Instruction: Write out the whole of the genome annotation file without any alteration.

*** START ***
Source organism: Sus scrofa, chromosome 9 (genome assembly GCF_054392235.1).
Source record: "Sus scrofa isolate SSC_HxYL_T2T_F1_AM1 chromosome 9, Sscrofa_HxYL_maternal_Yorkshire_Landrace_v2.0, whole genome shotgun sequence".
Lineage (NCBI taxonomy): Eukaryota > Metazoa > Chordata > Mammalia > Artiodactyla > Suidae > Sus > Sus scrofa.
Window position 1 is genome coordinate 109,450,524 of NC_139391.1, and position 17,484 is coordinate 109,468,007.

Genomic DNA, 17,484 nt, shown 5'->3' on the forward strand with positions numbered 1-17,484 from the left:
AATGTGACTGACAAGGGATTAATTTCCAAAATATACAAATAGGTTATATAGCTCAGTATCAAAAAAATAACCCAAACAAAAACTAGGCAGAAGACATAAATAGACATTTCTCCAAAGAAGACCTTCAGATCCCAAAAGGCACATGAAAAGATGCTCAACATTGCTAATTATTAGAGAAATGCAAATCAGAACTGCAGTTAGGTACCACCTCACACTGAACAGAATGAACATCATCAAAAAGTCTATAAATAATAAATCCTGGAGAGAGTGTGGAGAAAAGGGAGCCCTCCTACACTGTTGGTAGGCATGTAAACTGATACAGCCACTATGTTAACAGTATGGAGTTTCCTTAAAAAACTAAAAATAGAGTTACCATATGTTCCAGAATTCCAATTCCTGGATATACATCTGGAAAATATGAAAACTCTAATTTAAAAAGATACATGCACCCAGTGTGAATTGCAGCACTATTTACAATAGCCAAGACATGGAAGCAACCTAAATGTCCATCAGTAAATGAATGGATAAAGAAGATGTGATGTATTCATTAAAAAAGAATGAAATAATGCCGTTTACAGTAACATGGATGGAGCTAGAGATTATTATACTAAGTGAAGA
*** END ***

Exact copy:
Source organism: Sus scrofa, chromosome 9 (genome assembly GCF_054392235.1).
Source record: "Sus scrofa isolate SSC_HxYL_T2T_F1_AM1 chromosome 9, Sscrofa_HxYL_maternal_Yorkshire_Landrace_v2.0, whole genome shotgun sequence".
Lineage (NCBI taxonomy): Eukaryota > Metazoa > Chordata > Mammalia > Artiodactyla > Suidae > Sus > Sus scrofa.
Window position 1 is genome coordinate 109,450,524 of NC_139391.1, and position 17,484 is coordinate 109,468,007.

Genomic DNA, 17,484 nt, shown 5'->3' on the forward strand with positions numbered 1-17,484 from the left:
AATGTGACTGACAAGGGATTAATTTCCAAAATATACAAATAGGTTATATAGCTCAGTATCAAAAAAATAACCCAAACAAAAACTAGGCAGAAGACATAAATAGACATTTCTCCAAAGAAGACCTTCAGATCCCAAAAGGCACATGAAAAGATGCTCAACATTGCTAATTATTAGAGAAATGCAAATCAGAACTGCAGTTAGGTACCACCTCACACTGAACAGAATGAACATCATCAAAAAGTCTATAAATAATAAATCCTGGAGAGAGTGTGGAGAAAAGGGAGCCCTCCTACACTGTTGGTAGGCATGTAAACTGATACAGCCACTATGTTAACAGTATGGAGTTTCCTTAAAAAACTAAAAATAGAGTTACCATATGTTCCAGAATTCCAATTCCTGGATATACATCTGGAAAATATGAAAACTCTAATTTAAAAAGATACATGCACCCAGTGTGAATTGCAGCACTATTTACAATAGCCAAGACATGGAAGCAACCTAAATGTCCATCAGTAAATGAATGGATAAAGAAGATGTGATGTATTCATTAAAAAAGAATGAAATAATGCCGTTTACAGTAACATGGATGGAGCTAGAGATTATTATACTAAGTGAAGA